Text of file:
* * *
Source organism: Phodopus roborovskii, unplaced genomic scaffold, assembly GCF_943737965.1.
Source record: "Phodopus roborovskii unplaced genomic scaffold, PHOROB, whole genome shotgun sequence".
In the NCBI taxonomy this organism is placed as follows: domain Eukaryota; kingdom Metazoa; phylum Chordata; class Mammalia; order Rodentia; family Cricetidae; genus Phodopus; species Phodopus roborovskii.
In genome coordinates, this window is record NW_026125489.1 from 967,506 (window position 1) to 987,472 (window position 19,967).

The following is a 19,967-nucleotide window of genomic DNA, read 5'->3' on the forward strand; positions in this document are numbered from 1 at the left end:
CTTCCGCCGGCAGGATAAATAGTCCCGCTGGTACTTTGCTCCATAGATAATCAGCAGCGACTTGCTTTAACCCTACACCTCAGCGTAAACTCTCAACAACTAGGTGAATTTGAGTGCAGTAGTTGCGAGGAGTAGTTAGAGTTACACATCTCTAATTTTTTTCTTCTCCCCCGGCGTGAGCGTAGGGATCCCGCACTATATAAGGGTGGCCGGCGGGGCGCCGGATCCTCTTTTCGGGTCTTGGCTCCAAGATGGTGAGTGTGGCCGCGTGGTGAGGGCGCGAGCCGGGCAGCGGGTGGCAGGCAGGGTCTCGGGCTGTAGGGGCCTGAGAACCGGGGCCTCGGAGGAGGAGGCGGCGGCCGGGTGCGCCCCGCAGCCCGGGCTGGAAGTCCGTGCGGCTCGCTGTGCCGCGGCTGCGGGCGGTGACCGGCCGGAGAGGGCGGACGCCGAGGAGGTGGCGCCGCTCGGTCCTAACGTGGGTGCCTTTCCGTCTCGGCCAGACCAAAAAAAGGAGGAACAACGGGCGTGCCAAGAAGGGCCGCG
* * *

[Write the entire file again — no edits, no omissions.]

Source organism: Phodopus roborovskii, unplaced genomic scaffold, assembly GCF_943737965.1.
Source record: "Phodopus roborovskii unplaced genomic scaffold, PHOROB, whole genome shotgun sequence".
In the NCBI taxonomy this organism is placed as follows: domain Eukaryota; kingdom Metazoa; phylum Chordata; class Mammalia; order Rodentia; family Cricetidae; genus Phodopus; species Phodopus roborovskii.
In genome coordinates, this window is record NW_026125489.1 from 967,506 (window position 1) to 987,472 (window position 19,967).

The following is a 19,967-nucleotide window of genomic DNA, read 5'->3' on the forward strand; positions in this document are numbered from 1 at the left end:
CTTCCGCCGGCAGGATAAATAGTCCCGCTGGTACTTTGCTCCATAGATAATCAGCAGCGACTTGCTTTAACCCTACACCTCAGCGTAAACTCTCAACAACTAGGTGAATTTGAGTGCAGTAGTTGCGAGGAGTAGTTAGAGTTACACATCTCTAATTTTTTTCTTCTCCCCCGGCGTGAGCGTAGGGATCCCGCACTATATAAGGGTGGCCGGCGGGGCGCCGGATCCTCTTTTCGGGTCTTGGCTCCAAGATGGTGAGTGTGGCCGCGTGGTGAGGGCGCGAGCCGGGCAGCGGGTGGCAGGCAGGGTCTCGGGCTGTAGGGGCCTGAGAACCGGGGCCTCGGAGGAGGAGGCGGCGGCCGGGTGCGCCCCGCAGCCCGGGCTGGAAGTCCGTGCGGCTCGCTGTGCCGCGGCTGCGGGCGGTGACCGGCCGGAGAGGGCGGACGCCGAGGAGGTGGCGCCGCTCGGTCCTAACGTGGGTGCCTTTCCGTCTCGGCCAGACCAAAAAAAGGAGGAACAACGGGCGTGCCAAGAAGGGCCGCG